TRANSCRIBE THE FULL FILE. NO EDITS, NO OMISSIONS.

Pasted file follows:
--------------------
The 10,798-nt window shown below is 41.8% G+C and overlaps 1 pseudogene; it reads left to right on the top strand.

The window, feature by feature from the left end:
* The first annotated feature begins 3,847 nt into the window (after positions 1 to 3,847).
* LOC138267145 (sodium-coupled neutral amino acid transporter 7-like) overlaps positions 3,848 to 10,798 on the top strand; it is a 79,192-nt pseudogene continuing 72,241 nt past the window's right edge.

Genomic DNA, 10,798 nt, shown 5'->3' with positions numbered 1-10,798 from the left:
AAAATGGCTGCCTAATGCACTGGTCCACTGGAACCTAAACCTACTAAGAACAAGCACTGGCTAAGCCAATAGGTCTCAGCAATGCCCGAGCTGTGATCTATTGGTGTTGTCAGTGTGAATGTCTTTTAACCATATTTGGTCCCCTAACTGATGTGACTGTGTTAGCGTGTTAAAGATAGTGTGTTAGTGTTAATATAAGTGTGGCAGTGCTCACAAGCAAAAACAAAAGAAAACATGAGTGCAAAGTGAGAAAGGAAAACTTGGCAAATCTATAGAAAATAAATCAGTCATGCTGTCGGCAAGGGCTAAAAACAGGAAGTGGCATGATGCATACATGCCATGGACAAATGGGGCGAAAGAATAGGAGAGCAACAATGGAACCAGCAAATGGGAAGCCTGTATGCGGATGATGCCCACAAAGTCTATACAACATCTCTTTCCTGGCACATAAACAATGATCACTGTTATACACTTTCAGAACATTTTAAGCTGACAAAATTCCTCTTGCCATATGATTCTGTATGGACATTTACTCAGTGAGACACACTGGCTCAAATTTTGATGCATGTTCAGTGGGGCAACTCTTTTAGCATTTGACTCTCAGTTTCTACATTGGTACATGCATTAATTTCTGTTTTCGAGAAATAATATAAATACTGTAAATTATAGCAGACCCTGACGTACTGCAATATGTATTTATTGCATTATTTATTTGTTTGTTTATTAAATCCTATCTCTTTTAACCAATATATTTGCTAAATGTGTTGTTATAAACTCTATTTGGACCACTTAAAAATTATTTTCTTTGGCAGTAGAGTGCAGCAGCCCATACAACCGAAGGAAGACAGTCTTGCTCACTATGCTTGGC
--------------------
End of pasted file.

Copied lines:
The 10,798-nt window shown below is 41.8% G+C and overlaps 1 pseudogene; it reads left to right on the top strand.

The window, feature by feature from the left end:
* The first annotated feature begins 3,847 nt into the window (after positions 1 to 3,847).
* LOC138267145 (sodium-coupled neutral amino acid transporter 7-like) overlaps positions 3,848 to 10,798 on the top strand; it is a 79,192-nt pseudogene continuing 72,241 nt past the window's right edge.

Genomic DNA, 10,798 nt, shown 5'->3' with positions numbered 1-10,798 from the left:
AAAATGGCTGCCTAATGCACTGGTCCACTGGAACCTAAACCTACTAAGAACAAGCACTGGCTAAGCCAATAGGTCTCAGCAATGCCCGAGCTGTGATCTATTGGTGTTGTCAGTGTGAATGTCTTTTAACCATATTTGGTCCCCTAACTGATGTGACTGTGTTAGCGTGTTAAAGATAGTGTGTTAGTGTTAATATAAGTGTGGCAGTGCTCACAAGCAAAAACAAAAGAAAACATGAGTGCAAAGTGAGAAAGGAAAACTTGGCAAATCTATAGAAAATAAATCAGTCATGCTGTCGGCAAGGGCTAAAAACAGGAAGTGGCATGATGCATACATGCCATGGACAAATGGGGCGAAAGAATAGGAGAGCAACAATGGAACCAGCAAATGGGAAGCCTGTATGCGGATGATGCCCACAAAGTCTATACAACATCTCTTTCCTGGCACATAAACAATGATCACTGTTATACACTTTCAGAACATTTTAAGCTGACAAAATTCCTCTTGCCATATGATTCTGTATGGACATTTACTCAGTGAGACACACTGGCTCAAATTTTGATGCATGTTCAGTGGGGCAACTCTTTTAGCATTTGACTCTCAGTTTCTACATTGGTACATGCATTAATTTCTGTTTTCGAGAAATAATATAAATACTGTAAATTATAGCAGACCCTGACGTACTGCAATATGTATTTATTGCATTATTTATTTGTTTGTTTATTAAATCCTATCTCTTTTAACCAATATATTTGCTAAATGTGTTGTTATAAACTCTATTTGGACCACTTAAAAATTATTTTCTTTGGCAGTAGAGTGCAGCAGCCCATACAACCGAAGGAAGACAGTCTTGCTCACTATGCTTGGC